This article was written by Chuck Holten and has been re-posted from the CBN News Blog
I came to Mexico in mid-December thinking I’d report on the drug violence taking place across the country. Since then, the only violence I’ve had to report was in Tucson, Ariz., two weeks ago when a lone gunman killed six and gravely wounded more than a dozen more of his fellow Arizonans.
Here in Sonora state, Mexico, there has been some drug-related news – Mexican marines apprehended two smugglers a few miles from where I’m staying, along with over a ton of marijuana. There have been a few deaths attributed to the wars between the drug cartels, but in this Mexican state the size of North Dakota, there has not been a violent crime involving a “Gringo” since 2006. The coastal region around Guaymas and San Carlos is home to thousands of American retirees, and feels a little like Scottsdale, Arizona with an ocean view.
The point here is that when you hear the news of violence in Mexico, or anywhere else for that matter, you must ask yourself what context you have for that location. For example, I lived in Washington, D.C. for ten years. If I hear of a one-hour delay on the freeway due to an accident, I think it must have been a good day. On the other hand, a one-hour delay getting through my current hometown of Beckley, W. Va., means there must have been a serious tragedy involving a farm tractor and a cattle truck. I come to these separate conclusions because I have lived in both places and understand the news in the context of what is ordinary for them.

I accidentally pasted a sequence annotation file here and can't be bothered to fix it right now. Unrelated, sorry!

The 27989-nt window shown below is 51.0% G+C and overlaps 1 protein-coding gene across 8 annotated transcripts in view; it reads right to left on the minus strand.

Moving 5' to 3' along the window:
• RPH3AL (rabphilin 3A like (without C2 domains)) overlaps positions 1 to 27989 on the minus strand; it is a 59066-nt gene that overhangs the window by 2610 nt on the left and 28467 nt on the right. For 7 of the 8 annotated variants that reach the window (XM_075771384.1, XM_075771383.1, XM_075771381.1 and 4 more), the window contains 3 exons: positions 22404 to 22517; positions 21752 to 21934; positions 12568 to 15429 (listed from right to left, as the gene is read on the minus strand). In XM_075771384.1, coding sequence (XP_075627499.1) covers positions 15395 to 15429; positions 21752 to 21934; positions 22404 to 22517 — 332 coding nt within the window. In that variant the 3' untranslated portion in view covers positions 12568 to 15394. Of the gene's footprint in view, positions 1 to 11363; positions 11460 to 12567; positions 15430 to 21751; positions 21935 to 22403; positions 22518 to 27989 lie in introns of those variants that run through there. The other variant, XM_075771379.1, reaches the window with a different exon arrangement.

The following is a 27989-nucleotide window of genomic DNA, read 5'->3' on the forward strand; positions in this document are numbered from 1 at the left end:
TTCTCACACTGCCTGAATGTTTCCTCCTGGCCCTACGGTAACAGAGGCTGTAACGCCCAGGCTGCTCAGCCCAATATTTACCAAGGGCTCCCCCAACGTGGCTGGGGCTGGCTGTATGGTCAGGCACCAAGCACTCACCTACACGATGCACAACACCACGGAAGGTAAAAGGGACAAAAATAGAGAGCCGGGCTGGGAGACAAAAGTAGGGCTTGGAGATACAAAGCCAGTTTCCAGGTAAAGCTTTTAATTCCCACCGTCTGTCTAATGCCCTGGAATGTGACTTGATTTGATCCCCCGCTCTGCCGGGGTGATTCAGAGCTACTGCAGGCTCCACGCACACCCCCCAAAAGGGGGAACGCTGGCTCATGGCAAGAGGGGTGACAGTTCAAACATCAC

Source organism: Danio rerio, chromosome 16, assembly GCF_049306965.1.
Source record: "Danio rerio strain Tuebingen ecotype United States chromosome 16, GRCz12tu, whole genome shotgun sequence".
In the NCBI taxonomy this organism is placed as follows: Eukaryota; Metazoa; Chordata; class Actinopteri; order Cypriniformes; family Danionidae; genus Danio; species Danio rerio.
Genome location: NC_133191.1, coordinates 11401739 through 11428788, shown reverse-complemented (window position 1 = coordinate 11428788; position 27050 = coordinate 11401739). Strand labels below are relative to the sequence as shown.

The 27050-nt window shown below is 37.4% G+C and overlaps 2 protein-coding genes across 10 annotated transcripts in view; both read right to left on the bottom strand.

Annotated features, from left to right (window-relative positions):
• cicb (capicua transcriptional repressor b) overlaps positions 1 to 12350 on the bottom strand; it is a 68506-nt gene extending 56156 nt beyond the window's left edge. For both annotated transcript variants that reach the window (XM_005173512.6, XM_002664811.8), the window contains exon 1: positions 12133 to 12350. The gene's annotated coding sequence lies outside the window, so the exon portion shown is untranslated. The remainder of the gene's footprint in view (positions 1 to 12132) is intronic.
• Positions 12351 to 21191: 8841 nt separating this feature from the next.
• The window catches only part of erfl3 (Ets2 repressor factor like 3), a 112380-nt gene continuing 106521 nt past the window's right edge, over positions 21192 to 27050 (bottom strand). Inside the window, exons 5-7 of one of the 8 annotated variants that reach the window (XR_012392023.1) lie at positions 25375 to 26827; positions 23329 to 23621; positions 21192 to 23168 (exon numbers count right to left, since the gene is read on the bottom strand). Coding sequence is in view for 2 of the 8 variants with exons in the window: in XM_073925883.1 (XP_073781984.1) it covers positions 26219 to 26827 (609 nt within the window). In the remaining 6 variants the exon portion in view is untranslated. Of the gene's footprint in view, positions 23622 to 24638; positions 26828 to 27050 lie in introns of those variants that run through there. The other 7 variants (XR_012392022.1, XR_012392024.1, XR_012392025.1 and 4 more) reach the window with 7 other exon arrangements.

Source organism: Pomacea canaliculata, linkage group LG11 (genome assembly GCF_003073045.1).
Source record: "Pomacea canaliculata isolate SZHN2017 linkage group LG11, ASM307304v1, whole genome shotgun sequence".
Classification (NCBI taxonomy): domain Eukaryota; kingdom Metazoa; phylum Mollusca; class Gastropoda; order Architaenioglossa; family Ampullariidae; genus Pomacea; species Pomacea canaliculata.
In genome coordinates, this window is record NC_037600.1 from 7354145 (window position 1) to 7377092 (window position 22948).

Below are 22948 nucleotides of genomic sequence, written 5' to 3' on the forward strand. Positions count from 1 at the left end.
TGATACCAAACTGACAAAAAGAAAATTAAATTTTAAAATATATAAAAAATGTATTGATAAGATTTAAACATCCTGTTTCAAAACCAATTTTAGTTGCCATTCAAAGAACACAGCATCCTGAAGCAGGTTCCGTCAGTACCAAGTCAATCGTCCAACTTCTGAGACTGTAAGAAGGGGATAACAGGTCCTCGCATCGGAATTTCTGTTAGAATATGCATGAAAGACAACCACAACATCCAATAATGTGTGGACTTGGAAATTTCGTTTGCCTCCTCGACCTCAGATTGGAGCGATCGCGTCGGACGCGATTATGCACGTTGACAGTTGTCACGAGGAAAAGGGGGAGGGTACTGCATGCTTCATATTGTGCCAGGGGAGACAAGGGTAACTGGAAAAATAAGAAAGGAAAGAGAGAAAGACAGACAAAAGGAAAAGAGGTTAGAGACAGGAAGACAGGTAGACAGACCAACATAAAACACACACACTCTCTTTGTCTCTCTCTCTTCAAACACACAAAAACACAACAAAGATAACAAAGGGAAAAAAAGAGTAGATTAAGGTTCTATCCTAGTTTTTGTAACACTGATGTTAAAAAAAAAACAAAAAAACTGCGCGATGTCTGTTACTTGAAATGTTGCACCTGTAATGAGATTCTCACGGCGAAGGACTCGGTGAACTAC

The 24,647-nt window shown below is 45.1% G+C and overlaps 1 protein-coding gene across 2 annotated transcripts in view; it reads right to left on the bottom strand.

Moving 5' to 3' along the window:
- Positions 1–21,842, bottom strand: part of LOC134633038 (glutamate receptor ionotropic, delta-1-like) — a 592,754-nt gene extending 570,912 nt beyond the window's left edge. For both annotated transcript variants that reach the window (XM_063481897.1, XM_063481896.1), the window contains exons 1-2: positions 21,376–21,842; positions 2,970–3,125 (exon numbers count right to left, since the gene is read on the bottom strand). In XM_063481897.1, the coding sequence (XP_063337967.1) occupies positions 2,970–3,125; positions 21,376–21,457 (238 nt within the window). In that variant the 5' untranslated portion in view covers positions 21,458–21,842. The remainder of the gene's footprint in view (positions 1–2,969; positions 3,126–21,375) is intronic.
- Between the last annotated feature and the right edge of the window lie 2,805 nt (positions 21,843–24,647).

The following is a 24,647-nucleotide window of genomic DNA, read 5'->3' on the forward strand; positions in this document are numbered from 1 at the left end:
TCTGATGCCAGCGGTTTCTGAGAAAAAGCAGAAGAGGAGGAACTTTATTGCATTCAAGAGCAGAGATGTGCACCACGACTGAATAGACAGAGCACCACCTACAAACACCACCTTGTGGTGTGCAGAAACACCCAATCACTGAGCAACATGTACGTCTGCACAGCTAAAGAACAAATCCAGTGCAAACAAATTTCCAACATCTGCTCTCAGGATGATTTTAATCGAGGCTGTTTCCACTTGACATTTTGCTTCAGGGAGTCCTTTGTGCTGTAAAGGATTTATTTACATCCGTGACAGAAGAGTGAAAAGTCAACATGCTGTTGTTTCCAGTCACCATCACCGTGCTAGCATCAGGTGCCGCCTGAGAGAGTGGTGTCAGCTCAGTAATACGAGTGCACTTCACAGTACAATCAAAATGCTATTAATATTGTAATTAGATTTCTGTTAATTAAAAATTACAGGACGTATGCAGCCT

But if you haven’t been outside the U.S., and especially to Mexico lately, you have no context in which to place the recent violence. So in the absence of “ordinary,” whatever news you read from Mexico seems to you like it must be ordinary, which is clearly wrong.
People continue to live their lives south of the border, working and going to school, going to church, falling in love. All the normal things that happen where you live. The people here think Tucson is a death trap after last week.
I’ve spent nearly two of the last three years outside the U.S., traveling around the world to more than 25 countries. And I can tell you, it’s not as bad as it seems out here. So if you were thinking about renewing your passport for spring break, go ahead. As long as you don’t plan on getting into the business of drug smuggling, you’ll find Mexico to be a safe, friendly place full of fun and adventure.
And since most people will listen to fear over reason, you can be sure the beaches here won’t be crowded for some time to come.
*For more on the Safety in Mexico, visit the Safety of Mexico section of our blog.